And so the Manhunt 2 saga continues unabated. Whilst it feels almost as if Manhunt 2’s media coverage should have it’s own channel (or blog – maybe the nice folks at Weblogs, Inc could capitalize on this missed opportunity), today’s installment – from the opposition, no less – raises a valid point regarding the ESRB and the way in which they operate.
Since neither Rockstar nor the ESRB themselves have yet disclosed what despicable acts of depravity were cut (sorry, edited) from Manhunt 2 in order to grant a commercial release, California Senator Leland Yee has not only called for this information to be made public, but also the communications between Rockstar and the ESRB that resulted in the edits and subsequent release. He claims that parents cannot trust a regulatory body that doesn’t disclose how they arrive at a particular rating, despite the fact that this page offers quite a considerable amount of information on their process. This can mean only one thing – he’s just pissed that he can’t find out exactly what was cut so he can use it for his own dastardly political gain in future nonsensical arguments about video game violence. However, he does raise a good point – should we know what content were cut from the original game? Or should we just trust the ESRB to make that call? After all, that’s their job, right?
Perhaps what would be more prudent would be to identify the qualities that makes the ESRB’s ‘specially-trained game raters’ (whom are, presumably, gifted with superhuman powers granting them more resistance to porn and violence than ‘ordinary’ people – y’know, like gamers) suitable for their roles. The fact that their official information specifies that ‘at least three’ game raters are required to pass judgment on a title before being allocated a rating is perhaps more worrying; three people is hardly indicative of an accurate cross-section of opinion. To quote the official site; “They rate games on a full-time basis, although they may be assisted by part-time raters when necessary.” I can only imagine the strength of moral fiber necessary to resist the evils of video games on a full-time basis; Herculean feats of endurance matched only by their determination to protect the youth of America from the immoral filth manufactured by developers like Rockstar; wearied, exhausted Republicans, dripping with sweat having spent the whole day resisting the temptation to fuck, kill and profane everyone around them – truly they are heroes indeed. As for the ‘assistance’ from part-time raters – do they ask the interns on their way to the hotplate if something is ‘too evil’? Does this look like porno to you, Jimmy? No sir, it don’t.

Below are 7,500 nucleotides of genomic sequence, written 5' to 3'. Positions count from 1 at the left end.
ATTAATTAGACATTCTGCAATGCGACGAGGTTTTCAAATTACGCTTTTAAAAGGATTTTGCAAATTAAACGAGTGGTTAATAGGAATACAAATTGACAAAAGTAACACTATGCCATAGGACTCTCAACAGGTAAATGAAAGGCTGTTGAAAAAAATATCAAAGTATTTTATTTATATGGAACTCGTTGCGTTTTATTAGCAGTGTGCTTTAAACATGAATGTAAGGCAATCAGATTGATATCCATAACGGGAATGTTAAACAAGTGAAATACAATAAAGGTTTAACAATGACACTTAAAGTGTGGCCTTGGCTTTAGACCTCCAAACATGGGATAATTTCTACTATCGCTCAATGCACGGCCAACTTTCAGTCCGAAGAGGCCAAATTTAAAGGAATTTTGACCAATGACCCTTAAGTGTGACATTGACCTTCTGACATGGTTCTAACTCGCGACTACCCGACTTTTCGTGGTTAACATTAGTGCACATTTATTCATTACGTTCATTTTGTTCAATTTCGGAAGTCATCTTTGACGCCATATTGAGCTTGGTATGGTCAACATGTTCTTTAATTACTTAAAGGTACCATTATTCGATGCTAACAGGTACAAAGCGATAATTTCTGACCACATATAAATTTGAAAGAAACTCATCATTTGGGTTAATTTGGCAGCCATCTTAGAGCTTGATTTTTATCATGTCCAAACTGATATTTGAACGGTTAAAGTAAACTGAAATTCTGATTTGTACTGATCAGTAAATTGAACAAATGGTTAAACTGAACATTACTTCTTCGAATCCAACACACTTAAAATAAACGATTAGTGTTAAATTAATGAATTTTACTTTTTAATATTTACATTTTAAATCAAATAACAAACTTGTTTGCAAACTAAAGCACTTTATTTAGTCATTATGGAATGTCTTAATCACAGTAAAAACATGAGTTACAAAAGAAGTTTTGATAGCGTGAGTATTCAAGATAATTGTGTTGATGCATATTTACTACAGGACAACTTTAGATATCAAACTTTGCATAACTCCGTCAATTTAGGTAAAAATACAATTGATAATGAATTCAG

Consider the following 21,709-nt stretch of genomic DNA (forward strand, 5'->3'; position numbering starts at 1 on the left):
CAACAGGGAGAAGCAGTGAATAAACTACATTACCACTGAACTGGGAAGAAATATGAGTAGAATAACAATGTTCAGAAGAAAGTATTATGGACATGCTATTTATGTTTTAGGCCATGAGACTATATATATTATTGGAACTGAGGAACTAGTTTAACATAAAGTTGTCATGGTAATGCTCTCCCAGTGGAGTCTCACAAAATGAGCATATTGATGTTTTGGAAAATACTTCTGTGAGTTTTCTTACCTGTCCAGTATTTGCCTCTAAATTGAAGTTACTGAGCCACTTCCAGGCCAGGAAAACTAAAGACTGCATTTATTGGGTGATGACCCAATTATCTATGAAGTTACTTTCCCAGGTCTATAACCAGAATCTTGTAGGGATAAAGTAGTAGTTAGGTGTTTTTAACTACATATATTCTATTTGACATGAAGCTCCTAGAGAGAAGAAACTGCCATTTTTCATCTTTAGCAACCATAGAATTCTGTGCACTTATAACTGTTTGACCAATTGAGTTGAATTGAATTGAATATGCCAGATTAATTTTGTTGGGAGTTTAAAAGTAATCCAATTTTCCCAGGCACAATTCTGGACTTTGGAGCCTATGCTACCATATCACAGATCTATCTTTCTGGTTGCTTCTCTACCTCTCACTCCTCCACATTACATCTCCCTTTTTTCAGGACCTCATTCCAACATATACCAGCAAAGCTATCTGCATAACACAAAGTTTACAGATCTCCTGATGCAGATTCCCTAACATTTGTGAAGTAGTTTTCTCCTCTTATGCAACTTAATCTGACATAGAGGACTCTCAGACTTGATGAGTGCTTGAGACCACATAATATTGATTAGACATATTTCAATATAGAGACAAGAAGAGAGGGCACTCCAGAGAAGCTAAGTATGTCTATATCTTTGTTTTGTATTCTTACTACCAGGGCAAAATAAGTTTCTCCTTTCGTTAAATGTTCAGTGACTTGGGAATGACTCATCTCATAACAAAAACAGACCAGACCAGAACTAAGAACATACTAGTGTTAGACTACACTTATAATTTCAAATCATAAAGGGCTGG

Whilst I’m less concerned with exactly what was cut (due to my aforementioned distaste for all censorship on principle along with many other rational, thinking adults capable of making decisions all by themselves), I would most definitely welcome more news regarding the ESRB’s process of determining suitable content, and what qualifies their staff to make these decisions. And needless to say, the communications between Rockstar and the ESRB would almost-certainly be more entertaining than the content of the game itself, censored or not.